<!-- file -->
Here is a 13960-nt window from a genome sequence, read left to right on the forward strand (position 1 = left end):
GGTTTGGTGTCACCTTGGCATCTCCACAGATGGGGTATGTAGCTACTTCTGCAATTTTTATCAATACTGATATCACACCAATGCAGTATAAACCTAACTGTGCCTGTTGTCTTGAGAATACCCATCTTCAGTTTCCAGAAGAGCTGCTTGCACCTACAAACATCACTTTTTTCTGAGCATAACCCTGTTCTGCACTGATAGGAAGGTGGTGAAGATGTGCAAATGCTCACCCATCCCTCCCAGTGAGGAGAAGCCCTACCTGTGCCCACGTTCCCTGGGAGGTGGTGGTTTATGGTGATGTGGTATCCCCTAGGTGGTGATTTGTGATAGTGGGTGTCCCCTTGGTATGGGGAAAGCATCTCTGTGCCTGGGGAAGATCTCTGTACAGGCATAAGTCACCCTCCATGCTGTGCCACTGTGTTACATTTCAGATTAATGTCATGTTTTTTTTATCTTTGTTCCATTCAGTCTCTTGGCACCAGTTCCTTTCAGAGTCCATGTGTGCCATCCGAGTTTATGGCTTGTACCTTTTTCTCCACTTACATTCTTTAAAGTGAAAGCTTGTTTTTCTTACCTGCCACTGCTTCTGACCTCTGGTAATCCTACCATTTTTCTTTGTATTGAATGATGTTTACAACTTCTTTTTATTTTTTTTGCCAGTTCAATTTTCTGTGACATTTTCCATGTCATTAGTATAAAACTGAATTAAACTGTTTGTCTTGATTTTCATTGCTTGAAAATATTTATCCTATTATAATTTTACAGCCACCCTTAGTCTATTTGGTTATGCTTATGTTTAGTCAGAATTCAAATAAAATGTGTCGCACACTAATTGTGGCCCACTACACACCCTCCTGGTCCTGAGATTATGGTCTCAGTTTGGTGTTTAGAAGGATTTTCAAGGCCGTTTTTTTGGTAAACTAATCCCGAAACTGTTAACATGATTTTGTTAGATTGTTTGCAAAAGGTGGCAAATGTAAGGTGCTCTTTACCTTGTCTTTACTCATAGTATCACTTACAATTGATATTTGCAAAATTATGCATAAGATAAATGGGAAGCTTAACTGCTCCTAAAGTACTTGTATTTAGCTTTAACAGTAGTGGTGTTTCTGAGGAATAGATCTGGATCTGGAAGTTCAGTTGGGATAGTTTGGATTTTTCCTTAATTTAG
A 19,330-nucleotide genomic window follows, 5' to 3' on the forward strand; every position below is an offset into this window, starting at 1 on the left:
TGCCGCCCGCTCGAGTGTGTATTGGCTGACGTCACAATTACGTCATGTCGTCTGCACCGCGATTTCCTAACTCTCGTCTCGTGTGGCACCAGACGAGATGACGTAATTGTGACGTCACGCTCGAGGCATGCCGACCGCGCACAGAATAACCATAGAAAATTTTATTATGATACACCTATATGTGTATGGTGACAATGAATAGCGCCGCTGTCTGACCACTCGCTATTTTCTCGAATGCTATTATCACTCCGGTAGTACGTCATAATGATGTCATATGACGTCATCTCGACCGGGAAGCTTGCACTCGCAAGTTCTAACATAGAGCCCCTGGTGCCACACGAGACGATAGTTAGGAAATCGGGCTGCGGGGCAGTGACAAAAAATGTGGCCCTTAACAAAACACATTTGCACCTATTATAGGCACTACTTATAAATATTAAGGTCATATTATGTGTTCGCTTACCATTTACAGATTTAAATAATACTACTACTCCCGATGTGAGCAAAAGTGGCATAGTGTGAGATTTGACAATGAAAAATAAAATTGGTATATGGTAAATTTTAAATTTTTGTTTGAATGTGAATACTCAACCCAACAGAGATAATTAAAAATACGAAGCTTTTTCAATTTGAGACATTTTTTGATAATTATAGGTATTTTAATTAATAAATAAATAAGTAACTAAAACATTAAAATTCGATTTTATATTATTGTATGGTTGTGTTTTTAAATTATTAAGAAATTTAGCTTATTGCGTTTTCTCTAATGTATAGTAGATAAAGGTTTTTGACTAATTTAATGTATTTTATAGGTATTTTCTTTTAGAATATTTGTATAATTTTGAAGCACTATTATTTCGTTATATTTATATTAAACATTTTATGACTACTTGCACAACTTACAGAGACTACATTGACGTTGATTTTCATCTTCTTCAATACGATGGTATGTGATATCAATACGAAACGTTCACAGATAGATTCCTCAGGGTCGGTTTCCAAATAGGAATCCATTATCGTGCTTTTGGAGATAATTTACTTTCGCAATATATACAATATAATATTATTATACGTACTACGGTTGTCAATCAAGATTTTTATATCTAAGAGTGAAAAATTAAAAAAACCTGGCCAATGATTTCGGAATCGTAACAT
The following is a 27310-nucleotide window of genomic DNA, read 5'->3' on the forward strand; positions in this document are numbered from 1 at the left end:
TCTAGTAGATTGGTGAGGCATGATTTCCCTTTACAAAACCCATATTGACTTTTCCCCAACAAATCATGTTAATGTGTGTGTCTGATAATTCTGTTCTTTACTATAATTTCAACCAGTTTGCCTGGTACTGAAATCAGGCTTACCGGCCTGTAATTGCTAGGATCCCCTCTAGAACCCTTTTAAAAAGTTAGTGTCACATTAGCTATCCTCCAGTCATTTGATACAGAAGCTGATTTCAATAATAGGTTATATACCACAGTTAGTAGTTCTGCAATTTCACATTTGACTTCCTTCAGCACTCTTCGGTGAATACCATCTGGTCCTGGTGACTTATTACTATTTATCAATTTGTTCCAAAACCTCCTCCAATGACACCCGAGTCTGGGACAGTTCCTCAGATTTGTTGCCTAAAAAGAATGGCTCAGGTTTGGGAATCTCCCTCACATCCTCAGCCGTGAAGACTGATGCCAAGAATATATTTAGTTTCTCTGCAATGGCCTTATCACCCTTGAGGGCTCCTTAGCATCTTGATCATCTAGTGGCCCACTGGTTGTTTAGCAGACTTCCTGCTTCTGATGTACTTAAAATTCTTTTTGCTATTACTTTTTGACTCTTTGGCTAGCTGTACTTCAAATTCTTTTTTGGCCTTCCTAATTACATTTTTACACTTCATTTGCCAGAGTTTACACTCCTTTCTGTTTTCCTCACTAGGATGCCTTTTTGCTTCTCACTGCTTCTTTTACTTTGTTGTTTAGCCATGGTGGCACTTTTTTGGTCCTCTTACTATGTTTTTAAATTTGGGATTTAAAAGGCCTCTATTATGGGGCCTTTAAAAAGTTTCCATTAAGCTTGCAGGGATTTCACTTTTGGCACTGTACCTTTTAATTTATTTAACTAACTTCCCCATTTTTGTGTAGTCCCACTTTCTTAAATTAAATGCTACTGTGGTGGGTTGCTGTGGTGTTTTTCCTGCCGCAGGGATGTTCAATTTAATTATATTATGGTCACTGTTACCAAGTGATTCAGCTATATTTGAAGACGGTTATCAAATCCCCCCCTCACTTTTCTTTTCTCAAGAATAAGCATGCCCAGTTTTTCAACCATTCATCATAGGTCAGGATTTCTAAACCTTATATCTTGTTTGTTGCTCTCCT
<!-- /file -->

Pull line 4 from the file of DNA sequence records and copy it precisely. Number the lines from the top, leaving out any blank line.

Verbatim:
TGCCGCCCGCTCGAGTGTGTATTGGCTGACGTCACAATTACGTCATGTCGTCTGCACCGCGATTTCCTAACTCTCGTCTCGTGTGGCACCAGACGAGATGACGTAATTGTGACGTCACGCTCGAGGCATGCCGACCGCGCACAGAATAACCATAGAAAATTTTATTATGATACACCTATATGTGTATGGTGACAATGAATAGCGCCGCTGTCTGACCACTCGCTATTTTCTCGAATGCTATTATCACTCCGGTAGTACGTCATAATGATGTCATATGACGTCATCTCGACCGGGAAGCTTGCACTCGCAAGTTCTAACATAGAGCCCCTGGTGCCACACGAGACGATAGTTAGGAAATCGGGCTGCGGGGCAGTGACAAAAAATGTGGCCCTTAACAAAACACATTTGCACCTATTATAGGCACTACTTATAAATATTAAGGTCATATTATGTGTTCGCTTACCATTTACAGATTTAAATAATACTACTACTCCCGATGTGAGCAAAAGTGGCATAGTGTGAGATTTGACAATGAAAAATAAAATTGGTATATGGTAAATTTTAAATTTTTGTTTGAATGTGAATACTCAACCCAACAGAGATAATTAAAAATACGAAGCTTTTTCAATTTGAGACATTTTTTGATAATTATAGGTATTTTAATTAATAAATAAATAAGTAACTAAAACATTAAAATTCGATTTTATATTATTGTATGGTTGTGTTTTTAAATTATTAAGAAATTTAGCTTATTGCGTTTTCTCTAATGTATAGTAGATAAAGGTTTTTGACTAATTTAATGTATTTTATAGGTATTTTCTTTTAGAATATTTGTATAATTTTGAAGCACTATTATTTCGTTATATTTATATTAAACATTTTATGACTACTTGCACAACTTACAGAGACTACATTGACGTTGATTTTCATCTTCTTCAATACGATGGTATGTGATATCAATACGAAACGTTCACAGATAGATTCCTCAGGGTCGGTTTCCAAATAGGAATCCATTATCGTGCTTTTGGAGATAATTTACTTTCGCAATATATACAATATAATATTATTATACGTACTACGGTTGTCAATCAAGATTTTTATATCTAAGAGTGAAAAATTAAAAAAACCTGGCCAATGATTTCGGAATCGTAACAT